But I highly doubt Apple would release such a tool. Apple’s focus has been on the cloud, and I imagine the Powers That Be at Apple would see this as a step backwards compared to the current strategy. Too bad, too, as there are simply too many other sources of content available (and hopefully there will *always* be many sources), where making a tool that allows Apple customers to centralize all of their content, regardless of source would be very desirable.

    1. I agree. But Apple could add it to a future Airport Extreme or Time Capsule and add apps to them. It probably won’t happen, but we can hope. Maybe they’ll make it possible to add apps to the Apple TV, including server apps.

  3. Has anyone heard of the Mac Mini server? It will do almost everything the author is describing. Plus one could add a NAS (Network Attached Storage) to the OSX Server and be able to accomplish passing files and sharing across a network. While I have not yet done this I have it in my plans to do so. I once had a Microsoft Home Server from HP and it had a program called iTunes server on it. I would pass files from my Windows machine and and my Mac to my server. I had the same songs and videos on each machine through my Windows Home Server. iTunes server would only allow me to stream songs. I would pass the MP3 or ACC files to the server and then grab them from the server from either machine. I am not as sure about videos because I did not have the chance to rip any movies before my Windows Home Server crashed. I am now an all Mac household that will get a Mac Mini server at some point and try this.

  4. I’d be happy if they would just let you specify the path to your music, the path to your movies, the path to your TV shows, etc. Just a few, little fields in the Preferences. The Home Sharing would then be fine for me. It makes me sick to think how useful iTunes (and other Apple stuff) could be.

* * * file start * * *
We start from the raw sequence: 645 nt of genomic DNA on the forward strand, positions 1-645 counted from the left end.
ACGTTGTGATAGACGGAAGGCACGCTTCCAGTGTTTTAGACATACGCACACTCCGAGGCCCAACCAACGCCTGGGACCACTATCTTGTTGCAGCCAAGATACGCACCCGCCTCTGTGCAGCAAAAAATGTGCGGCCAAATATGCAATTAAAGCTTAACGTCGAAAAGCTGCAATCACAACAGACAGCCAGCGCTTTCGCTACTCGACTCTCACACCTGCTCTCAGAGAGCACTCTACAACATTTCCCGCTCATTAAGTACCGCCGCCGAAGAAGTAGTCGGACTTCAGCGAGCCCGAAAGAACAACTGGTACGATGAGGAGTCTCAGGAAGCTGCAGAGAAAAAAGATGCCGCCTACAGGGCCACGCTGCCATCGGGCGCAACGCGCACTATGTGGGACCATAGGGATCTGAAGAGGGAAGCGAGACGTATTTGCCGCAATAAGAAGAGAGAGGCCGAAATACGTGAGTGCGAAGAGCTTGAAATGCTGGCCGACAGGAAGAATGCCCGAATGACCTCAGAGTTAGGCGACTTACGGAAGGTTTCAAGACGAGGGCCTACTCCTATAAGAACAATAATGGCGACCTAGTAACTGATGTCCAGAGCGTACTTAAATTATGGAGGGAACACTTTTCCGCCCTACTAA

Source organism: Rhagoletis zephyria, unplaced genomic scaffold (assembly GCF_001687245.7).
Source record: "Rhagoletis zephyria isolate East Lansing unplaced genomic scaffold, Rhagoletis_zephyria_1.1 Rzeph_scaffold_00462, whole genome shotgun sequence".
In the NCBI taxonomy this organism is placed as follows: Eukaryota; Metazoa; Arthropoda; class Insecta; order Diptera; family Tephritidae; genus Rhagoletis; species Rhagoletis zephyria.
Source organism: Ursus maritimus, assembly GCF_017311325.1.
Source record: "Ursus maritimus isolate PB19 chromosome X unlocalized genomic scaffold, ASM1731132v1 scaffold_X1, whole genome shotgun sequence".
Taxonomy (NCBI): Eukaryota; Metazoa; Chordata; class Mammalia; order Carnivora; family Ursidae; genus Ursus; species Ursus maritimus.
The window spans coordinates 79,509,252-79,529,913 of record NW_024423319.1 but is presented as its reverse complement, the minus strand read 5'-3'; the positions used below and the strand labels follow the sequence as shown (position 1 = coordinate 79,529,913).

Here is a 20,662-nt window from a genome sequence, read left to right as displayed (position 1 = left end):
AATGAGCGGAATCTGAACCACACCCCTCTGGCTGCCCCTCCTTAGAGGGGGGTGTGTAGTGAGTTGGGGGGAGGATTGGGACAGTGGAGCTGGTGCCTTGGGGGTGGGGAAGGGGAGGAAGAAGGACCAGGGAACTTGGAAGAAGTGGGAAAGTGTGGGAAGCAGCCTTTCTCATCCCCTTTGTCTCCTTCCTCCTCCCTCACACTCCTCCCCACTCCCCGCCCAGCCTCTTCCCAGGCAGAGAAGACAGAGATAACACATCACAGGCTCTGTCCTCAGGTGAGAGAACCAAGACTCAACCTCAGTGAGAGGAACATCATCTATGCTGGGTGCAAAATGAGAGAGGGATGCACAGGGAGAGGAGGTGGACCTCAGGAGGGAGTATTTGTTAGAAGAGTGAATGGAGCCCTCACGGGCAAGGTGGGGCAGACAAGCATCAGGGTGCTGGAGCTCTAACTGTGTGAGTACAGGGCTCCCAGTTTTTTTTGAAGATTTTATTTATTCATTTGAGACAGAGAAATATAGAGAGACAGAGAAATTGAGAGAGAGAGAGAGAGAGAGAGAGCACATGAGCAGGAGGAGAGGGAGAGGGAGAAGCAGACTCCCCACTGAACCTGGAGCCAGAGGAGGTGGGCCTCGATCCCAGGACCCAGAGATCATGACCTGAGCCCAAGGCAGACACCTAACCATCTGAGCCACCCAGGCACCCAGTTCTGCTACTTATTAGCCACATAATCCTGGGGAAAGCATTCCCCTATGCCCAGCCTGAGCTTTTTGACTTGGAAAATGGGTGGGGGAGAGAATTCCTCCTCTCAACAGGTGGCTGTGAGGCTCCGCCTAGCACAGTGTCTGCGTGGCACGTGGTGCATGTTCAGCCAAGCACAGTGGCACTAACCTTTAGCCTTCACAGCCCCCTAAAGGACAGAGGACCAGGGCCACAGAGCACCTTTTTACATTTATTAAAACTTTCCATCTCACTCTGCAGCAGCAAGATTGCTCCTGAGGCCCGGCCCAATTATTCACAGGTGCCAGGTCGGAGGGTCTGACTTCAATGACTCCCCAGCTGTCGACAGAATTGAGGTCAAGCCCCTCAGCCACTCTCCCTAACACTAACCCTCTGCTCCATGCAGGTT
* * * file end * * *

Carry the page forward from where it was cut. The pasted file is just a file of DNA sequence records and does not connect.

1. You can.
      Within your iTunes media folder, create your music folder, and create your video folder.
      when you open iTunes, hold option key and click iTunes.
      It will prompt you for the location of your iTunes folder.

      1. No. Accessing on Home Sharing won’t be able to figure that out. The Apple TV will only be able to find whatever library iTunes was started on (Movies, TV…). I’m talking about being able to put the music on one disk, TV shows on another, etc. and have iTunes manage it all to look like one, which it does well if everything is in the same folder. You can use OS-level links and stuff, but as soon as you buy something from the store things fall apart. So close.

  5. I do this already. Same iTunes library on a Mac Mini. Different accounts access the library but have unique set ups for syncing with the devices etc. Works pretty well.

  6. Bingo!

    Always thought Apple should make some kind of simple Home Server for both iCloud data and iTunes media for multiple accounts and even allow shared access to all the media from all the accounts.

    And as a bonus allow access to the server from over the Internet (a la Back To My Mac). So no matter where you are, you have access to all your data and media.